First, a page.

America’s greatest generation |

America’s greatest generation

Rhonda Costa
Nevada Appeal Staff Writer

The group of elderly gentlemen proudly stood at attention ” some hunched over by age and poor health ” then they saluted the American flag and recited the Pledge of Allegiance.

Nine members of the remaining 16 of the Pearl Harbor Survivors Association, Inc. Silver State Chapter No. 1, held a final meeting Sunday just before 10 a.m. local time, respective of the time of the attack on Pearl Harbor shortly before 8 a.m. in 1941, at Grandma Hattie’s Restaurant.

Each member introduced themselves, the branch of the military they served in and where and with whom they were stationed.

“Roland Peachee, USS Rigel, NAS Kaneohe. We had no guns on board because we were undergoing an overhaul. But if we’d had more potatoes we’d have been all right.”

Peachee was 25 years old and a cook, second class.

“We couldn’t do anything but cuss ’em,” Peachee said of the Japanese attackers.

Dan Bowman of Gardnerville attended the meeting with his youngest grandson, Scott Bowman, 25, of West Jordan, Utah.

Scott was in attendance with his grandfather, who was in the 3rd Defense Battalion of the U.S. Marine Corps stationed at Pearl Harbor.

“He’s joined the Army and is leaving next month,” Dan Bowman said.

“I’m leaving Jan. 7 for Fort Benning, Ga., for basic training,” Scott Bowman said. “Then I have 52 weeks of advanced training for Special Forces. I’m excited to be here and I’m proud of my grandfather. He’s done a great service.”

Howard Spreeman founded the chapter in 1972. He was the first member and is the outgoing president.

“For years Rosie (wife) and I gave lectures at middle schools but stopped because we couldn’t handle it any more,” Spreeman said. “We also used to give $1,000 scholarships for the best student essay, but that will stop, too, because we won’t have the funds. Everything is stopping.”

The chapter has donated videotapes of interviews of Pearl Harbor veterans for history purposes at Eagle Valley Middle School.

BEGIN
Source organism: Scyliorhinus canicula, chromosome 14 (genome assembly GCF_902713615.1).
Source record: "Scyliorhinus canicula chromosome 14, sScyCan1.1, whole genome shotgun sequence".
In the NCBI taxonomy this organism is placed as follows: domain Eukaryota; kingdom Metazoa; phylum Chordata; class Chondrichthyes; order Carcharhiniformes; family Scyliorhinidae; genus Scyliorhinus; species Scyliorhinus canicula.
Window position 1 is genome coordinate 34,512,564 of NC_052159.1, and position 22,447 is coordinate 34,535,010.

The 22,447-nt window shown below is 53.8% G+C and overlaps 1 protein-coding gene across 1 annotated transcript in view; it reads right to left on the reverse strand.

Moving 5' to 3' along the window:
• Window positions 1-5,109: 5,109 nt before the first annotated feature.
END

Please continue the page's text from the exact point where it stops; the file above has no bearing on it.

“While I was in school in Wisconsin, eighth grade, Civil War vets came into my class,” Spreeman said. “I wish I had talked with them. So if someone, a veteran, goes into a class today, talk with them. You can learn so much more (than from a history book).”

Spreeman said the paperwork turning in their charter would be sent to Pearl Harbor National veterans organization. A plaque with the inscription, “REMEMBER PEARL HARBOR, In Honored Memory of the 2,403 who died on December 7, 1941 and the thousands who have passed since. Pearl Harbor Survivors Association – Nevada “Silver State Chapter No. 1” has been placed at the U.S. Navy Memorial in Washington, D.C. Each member of the Carson City chapter also received a 3.75-inch by 7-inch plaque with the inscription.

Richard Budd of Minden served aboard the USS California as a communications yeoman at the age of 20.

“I think it’s time we turned in our charter,” Budd said. “Sure, we’ll still get together and have lunch, just like Howard said. I’ll keep in touch with him.”

“There is a great sense of pride when you talk with them (Pearl Harbor veterans),” said John Hurzel, owner of Grandma Hattie’s. “They are one of the most amazing group of people. I make sure they all have a special lunch on this day.”

Several veterans who served during times of action and some who did not, attended the meeting, as did several members of the Carson City Raiders Booster Club, who presented certificates of appreciation to chapter members in attendance.

Contact Rhonda Costa at or 881-1223.